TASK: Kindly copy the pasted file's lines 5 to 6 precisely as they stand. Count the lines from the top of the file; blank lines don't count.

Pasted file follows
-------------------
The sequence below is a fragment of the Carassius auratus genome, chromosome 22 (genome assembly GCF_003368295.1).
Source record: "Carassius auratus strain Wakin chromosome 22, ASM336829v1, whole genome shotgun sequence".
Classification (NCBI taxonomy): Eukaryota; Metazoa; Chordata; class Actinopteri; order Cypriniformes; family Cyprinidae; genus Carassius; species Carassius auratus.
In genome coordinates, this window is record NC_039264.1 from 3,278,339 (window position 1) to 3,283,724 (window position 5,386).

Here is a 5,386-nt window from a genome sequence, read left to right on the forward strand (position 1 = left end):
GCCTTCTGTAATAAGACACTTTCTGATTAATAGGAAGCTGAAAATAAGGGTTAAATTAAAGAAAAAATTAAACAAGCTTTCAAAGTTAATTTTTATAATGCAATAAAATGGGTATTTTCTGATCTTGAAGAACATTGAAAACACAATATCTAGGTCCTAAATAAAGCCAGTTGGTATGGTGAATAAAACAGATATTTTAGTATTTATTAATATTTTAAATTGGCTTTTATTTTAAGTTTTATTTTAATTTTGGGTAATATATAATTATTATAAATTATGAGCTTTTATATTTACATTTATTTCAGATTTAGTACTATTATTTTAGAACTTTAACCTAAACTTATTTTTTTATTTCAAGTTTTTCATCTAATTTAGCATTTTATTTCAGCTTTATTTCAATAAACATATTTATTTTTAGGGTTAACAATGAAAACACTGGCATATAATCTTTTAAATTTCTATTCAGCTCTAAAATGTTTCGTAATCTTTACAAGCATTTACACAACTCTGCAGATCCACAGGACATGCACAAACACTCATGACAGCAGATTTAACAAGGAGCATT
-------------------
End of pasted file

Here is a 5,386-nt window from a genome sequence, read left to right on the forward strand (position 1 = left end):
GCCTTCTGTAATAAGACACTTTCTGATTAATAGGAAGCTGAAAATAAGGGTTAAATTAAAGAAAAAATTAAACAAGCTTTCAAAGTTAATTTTTATAATGCAATAAAATGGGTATTTTCTGATCTTGAAGAACATTGAAAACACAATATCTAGGTCCTAAATAAAGCCAGTTGGTATGGTGAATAAAACAGATATTTTAGTATTTATTAATATTTTAAATTGGCTTTTATTTTAAGTTTTATTTTAATTTTGGGTAATATATAATTATTATAAATTATGAGCTTTTATATTTACATTTATTTCAGATTTAGTACTATTATTTTAGAACTTTAACCTAAACTTATTTTTTTATTTCAAGTTTTTCATCTAATTTAGCATTTTATTTCAGCTTTATTTCAATAAACATATTTATTTTTAGGGTTAACAATGAAAACACTGGCATATAATCTTTTAAATTTCTATTCAGCTCTAAAATGTTTCGTAATCTTTACAAGCATTTACACAACTCTGCAGATCCACAGGACATGCACAAACACTCATGACAGCAGATTTAACAAGGAGCATT